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First-Ever Crash Of Tejas Fighter Jet In Rajasthan’s Jaisalmer, Pilot Safe

Why Did India Place a Large Order for Tejas and Prachand Helicopters? Here are 5 Key Points

Following the crash of the Tejas fighter jet, several questions have surfaced regarding its safety during operations.

The aircraft had recently undergone an upgrade to its next version, the Mark 2 version of Tejas, and was anticipated to receive higher orders from the Indian Air Force (IAF). Additionally, India had cleared budget approval for the development of the Advanced Medium Combat Aircraft (AMCA) Project, projected to be India’s first fifth-generation fighter jet aircraft. However, in the aftermath of this crash, the IAF has initiated an investigation to determine the cause of the accident.

A Tejas aircraft belonging to the Indian Air Force encountered a mishap during a training sortie in Jaisalmer, Rajasthan, crashing within the vicinity of a student hostel compound. The incident, occurring around 2 pm, witnessed the safe ejection of the pilot, with no reported injuries on the ground.

This marks the first crash involving the indigenous jet since its maiden test flight over two decades ago in 2001. Notably, the Tejas, a lightweight combat aircraft, was integrated into the Indian Air Force fleet in 2016.


The plane descended onto the grounds near the Lakshmi Chand Sanwal Colony, adjacent to the student hostel in Jaisalmer. Promptly, the Air Force has initiated an inquiry to ascertain the circumstances surrounding the incident.

“The Indian Air Force confirms the occurrence of an accident involving one Tejas aircraft during an operational training sortie in Jaisalmer today. The pilot has been successfully ejected. A thorough investigation, under a Court of Inquiry, has been set in motion to determine the root cause,” stated an official statement by the Indian Air Force.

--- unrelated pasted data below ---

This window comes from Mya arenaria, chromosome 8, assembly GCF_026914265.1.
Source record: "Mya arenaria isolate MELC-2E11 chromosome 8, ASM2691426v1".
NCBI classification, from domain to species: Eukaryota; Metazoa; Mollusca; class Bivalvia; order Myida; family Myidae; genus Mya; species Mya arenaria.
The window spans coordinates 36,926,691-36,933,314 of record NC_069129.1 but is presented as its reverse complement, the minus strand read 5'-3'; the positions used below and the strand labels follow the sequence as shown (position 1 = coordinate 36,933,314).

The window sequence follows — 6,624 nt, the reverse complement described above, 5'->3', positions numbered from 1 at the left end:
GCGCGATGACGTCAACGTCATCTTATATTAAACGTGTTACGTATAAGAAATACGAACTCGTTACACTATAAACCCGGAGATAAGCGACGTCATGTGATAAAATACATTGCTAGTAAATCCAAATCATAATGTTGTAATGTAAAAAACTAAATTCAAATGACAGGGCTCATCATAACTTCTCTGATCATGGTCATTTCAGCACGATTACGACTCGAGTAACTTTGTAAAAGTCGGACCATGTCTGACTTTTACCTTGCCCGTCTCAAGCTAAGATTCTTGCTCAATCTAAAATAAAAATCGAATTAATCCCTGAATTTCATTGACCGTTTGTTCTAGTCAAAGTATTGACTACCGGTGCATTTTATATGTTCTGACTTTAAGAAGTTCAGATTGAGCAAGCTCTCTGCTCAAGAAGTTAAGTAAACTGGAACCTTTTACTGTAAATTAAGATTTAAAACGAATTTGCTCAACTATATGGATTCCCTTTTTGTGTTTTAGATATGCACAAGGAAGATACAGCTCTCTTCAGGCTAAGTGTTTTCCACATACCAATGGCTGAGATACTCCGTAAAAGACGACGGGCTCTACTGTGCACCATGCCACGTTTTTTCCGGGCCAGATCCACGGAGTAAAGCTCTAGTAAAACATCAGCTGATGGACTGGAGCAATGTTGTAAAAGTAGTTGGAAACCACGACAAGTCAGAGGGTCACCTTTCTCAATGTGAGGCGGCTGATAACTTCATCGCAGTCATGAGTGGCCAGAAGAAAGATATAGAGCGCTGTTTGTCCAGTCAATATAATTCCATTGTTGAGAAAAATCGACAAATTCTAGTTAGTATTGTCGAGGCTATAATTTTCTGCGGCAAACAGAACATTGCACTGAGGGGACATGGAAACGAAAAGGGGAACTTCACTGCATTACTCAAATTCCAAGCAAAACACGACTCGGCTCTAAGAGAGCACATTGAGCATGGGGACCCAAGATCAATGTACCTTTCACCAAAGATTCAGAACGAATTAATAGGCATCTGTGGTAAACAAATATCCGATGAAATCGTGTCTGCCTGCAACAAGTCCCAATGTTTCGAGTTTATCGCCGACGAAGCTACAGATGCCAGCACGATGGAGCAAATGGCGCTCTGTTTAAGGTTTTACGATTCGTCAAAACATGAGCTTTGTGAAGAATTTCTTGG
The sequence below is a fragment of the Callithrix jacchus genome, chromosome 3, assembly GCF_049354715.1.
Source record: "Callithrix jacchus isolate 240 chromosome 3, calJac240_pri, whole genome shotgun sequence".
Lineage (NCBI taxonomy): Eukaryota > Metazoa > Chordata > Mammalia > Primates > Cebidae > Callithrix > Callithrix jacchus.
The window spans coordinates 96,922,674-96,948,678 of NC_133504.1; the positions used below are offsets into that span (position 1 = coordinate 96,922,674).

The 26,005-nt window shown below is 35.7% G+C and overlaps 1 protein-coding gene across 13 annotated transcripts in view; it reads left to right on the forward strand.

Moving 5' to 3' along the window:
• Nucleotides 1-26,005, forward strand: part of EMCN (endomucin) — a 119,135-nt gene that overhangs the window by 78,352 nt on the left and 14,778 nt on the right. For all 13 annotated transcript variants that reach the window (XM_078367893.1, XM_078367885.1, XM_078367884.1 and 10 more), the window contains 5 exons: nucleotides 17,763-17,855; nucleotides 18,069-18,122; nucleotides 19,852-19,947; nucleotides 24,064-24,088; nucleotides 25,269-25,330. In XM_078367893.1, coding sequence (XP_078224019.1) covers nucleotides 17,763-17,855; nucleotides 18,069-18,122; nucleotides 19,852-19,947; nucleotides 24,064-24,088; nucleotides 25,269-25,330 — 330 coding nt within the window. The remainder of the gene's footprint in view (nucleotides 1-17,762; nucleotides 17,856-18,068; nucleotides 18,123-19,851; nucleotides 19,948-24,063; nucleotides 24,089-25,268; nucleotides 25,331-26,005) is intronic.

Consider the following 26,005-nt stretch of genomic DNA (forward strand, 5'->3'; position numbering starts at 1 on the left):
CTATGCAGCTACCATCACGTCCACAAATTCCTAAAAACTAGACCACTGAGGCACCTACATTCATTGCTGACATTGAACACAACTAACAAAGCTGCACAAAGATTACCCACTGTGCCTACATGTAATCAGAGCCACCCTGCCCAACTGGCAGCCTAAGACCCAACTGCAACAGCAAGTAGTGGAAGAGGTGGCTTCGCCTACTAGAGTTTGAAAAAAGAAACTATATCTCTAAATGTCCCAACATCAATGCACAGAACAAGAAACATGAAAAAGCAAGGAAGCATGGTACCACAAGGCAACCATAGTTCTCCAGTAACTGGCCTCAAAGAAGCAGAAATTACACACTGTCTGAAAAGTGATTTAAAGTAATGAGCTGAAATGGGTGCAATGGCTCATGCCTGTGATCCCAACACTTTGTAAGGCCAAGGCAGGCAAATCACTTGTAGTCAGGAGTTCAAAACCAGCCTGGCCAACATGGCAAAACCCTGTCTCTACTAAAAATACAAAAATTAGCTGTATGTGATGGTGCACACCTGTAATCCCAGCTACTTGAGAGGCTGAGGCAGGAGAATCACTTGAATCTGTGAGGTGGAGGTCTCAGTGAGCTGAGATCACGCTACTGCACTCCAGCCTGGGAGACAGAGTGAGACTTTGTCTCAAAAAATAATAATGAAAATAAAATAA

The first squadron within the Indian Air Force to adopt the Tejas was the esteemed No. 45 Squadron, also known as the ‘Flying Daggers’, in 2016. Subsequently, the No. 18 Squadron joined the ranks in 2020, further bolstering the operational deployment of the Tejas.

Presently, the Indian Air Force has integrated 40 Tejas MK-1 aircraft into its fleet, with an additional 83 Tejas MK-1A fighters awaiting deployment as part of a procurement agreement valued at over ₹ 46,000 crore. Furthermore, in a recent development, the Defence Acquisition Council has given preliminary approval for the acquisition of 97 additional Tejas planes for the force, signaling a continued commitment to indigenous defense capabilities.



Boeing Transfers Rocket Stage to NASA, Paving Way for Human Moon Mission

Boeing Transfers Rocket Stage to NASA, Paving Way for Human Moon Mission

Boeing has achieved a significant milestone by providing NASA with the second core stage of the Space Launch System (SLS) rocket.

This crucial component, crafted at NASA’s Michoud Assembly Facility (MAF), is set to propel the Artemis II crew into lunar orbit, marking humanity’s return to deep space after a 50-year hiatus.

The monumental Boeing-built rocket stage, the largest element of the Artemis II mission, will embark on a journey aboard the Pegasus barge, traveling 900 miles to NASA’s Kennedy Space Center.

Comparison of two legendary aircraft B777x vs B747 aircraft:Click here

Upon arrival, it will be meticulously integrated with other essential Artemis II components, including the upper stage, solid rocket boosters, and NASA’s Orion spacecraft within the iconic Vehicle Assembly Building. This intricate integration process is a vital step toward the eagerly anticipated Artemis II launch, slated for 2025.


Boeing-built products helped land humankind on the moon in 1969, and we’re proud to continue that legacy through the Artemis generation,” remarked Dave Dutcher, vice president and program manager for Boeing’s SLS program. “Together, with NASA and our industry partners and suppliers, we are building the world’s most capable rocket and paving the way to deep space through America’s rocket factory in New Orleans.”

NASA, Lockheed Martin Reveal X-59 Quiet Supersonic Aircraft:Click here

The delivery of Core Stage 2 marks a significant achievement in the evolution of the SLS rocket. Towering over 200 feet and powered by four RS-25 engines, this core stage, coupled with two solid-fueled booster rockets, will generate a staggering 8.8 million pounds of thrust. This immense power is crucial to launching Artemis II and future missions into the vast expanse of space.

The SLS rocket stands unparalleled in its capability to transport both crew and substantial cargo to the moon and beyond in a single launch. Its extraordinary capacity will facilitate the delivery of human-rated spacecraft, habitats, and scientific missions to destinations including the moon and Mars, ushering in a new era of space exploration.

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